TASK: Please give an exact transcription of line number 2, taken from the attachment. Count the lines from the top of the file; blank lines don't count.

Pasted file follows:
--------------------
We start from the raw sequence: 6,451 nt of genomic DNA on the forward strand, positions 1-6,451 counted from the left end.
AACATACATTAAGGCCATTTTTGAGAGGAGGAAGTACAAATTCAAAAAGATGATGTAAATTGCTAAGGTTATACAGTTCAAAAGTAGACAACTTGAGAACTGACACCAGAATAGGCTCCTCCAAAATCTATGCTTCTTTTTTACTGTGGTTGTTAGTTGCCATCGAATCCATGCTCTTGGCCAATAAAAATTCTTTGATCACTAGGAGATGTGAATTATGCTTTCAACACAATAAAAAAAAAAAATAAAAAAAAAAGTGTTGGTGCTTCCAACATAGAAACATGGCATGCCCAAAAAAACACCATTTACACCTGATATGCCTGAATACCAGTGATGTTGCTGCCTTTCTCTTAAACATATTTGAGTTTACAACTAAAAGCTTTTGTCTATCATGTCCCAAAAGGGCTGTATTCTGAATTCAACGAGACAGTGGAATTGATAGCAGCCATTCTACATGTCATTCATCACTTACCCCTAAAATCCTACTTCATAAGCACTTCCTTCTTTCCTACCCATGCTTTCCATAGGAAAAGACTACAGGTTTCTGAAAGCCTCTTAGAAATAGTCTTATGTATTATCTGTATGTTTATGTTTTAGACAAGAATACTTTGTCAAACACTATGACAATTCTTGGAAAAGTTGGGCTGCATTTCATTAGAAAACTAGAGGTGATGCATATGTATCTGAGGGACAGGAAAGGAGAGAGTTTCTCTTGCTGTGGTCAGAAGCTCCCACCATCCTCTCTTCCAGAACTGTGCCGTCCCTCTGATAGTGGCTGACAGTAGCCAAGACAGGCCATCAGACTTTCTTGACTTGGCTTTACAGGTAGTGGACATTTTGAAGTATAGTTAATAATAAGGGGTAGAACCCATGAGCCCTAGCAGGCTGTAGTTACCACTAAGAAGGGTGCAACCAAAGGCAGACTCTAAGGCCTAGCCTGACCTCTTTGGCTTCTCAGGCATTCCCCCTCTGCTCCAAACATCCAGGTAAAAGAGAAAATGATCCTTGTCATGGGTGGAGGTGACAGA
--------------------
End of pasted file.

AACATACATTAAGGCCATTTTTGAGAGGAGGAAGTACAAATTCAAAAAGATGATGTAAATTGCTAAGGTTATACAGTTCAAAAGTAGACAACTTGAGAACTGACACCAGAATAGGCTCCTCCAAAATCTATGCTTCTTTTTTACTGTGGTTGTTAGTTGCCATCGAATCCATGCTCTTGGCCAATAAAAATTCTTTGATCACTAGGAGATGTGAATTATGCTTTCAACACAATAAAAAAAAAAAATAAAAAAAAAAGTGTTGGTGCTTCCAACATAGAAACATGGCATGCCCAAAAAAACACCATTTACACCTGATATGCCTGAATACCAGTGATGTTGCTGCCTTTCTCTTAAACATATTTGAGTTTACAACTAAAAGCTTTTGTCTATCATGTCCCAAAAGGGCTGTATTCTGAATTCAACGAGACAGTGGAATTGATAGCAGCCATTCTACATGTCATTCATCACTTACCCCTAAAATCCTACTTCATAAGCACTTCCTTCTTTCCTACCCATGCTTTCCATAGGAAAAGACTACAGGTTTCTGAAAGCCTCTTAGAAATAGTCTTATGTATTATCTGTATGTTTATGTTTTAGACAAGAATACTTTGTCAAACACTATGACAATTCTTGGAAAAGTTGGGCTGCATTTCATTAGAAAACTAGAGGTGATGCATATGTATCTGAGGGACAGGAAAGGAGAGAGTTTCTCTTGCTGTGGTCAGAAGCTCCCACCATCCTCTCTTCCAGAACTGTGCCGTCCCTCTGATAGTGGCTGACAGTAGCCAAGACAGGCCATCAGACTTTCTTGACTTGGCTTTACAGGTAGTGGACATTTTGAAGTATAGTTAATAATAAGGGGTAGAACCCATGAGCCCTAGCAGGCTGTAGTTACCACTAAGAAGGGTGCAACCAAAGGCAGACTCTAAGGCCTAGCCTGACCTCTTTGGCTTCTCAGGCATTCCCCCTCTGCTCCAAACATCCAGGTAAAAGAGAAAATGATCCTTGTCATGGGTGGAGGTGACAGA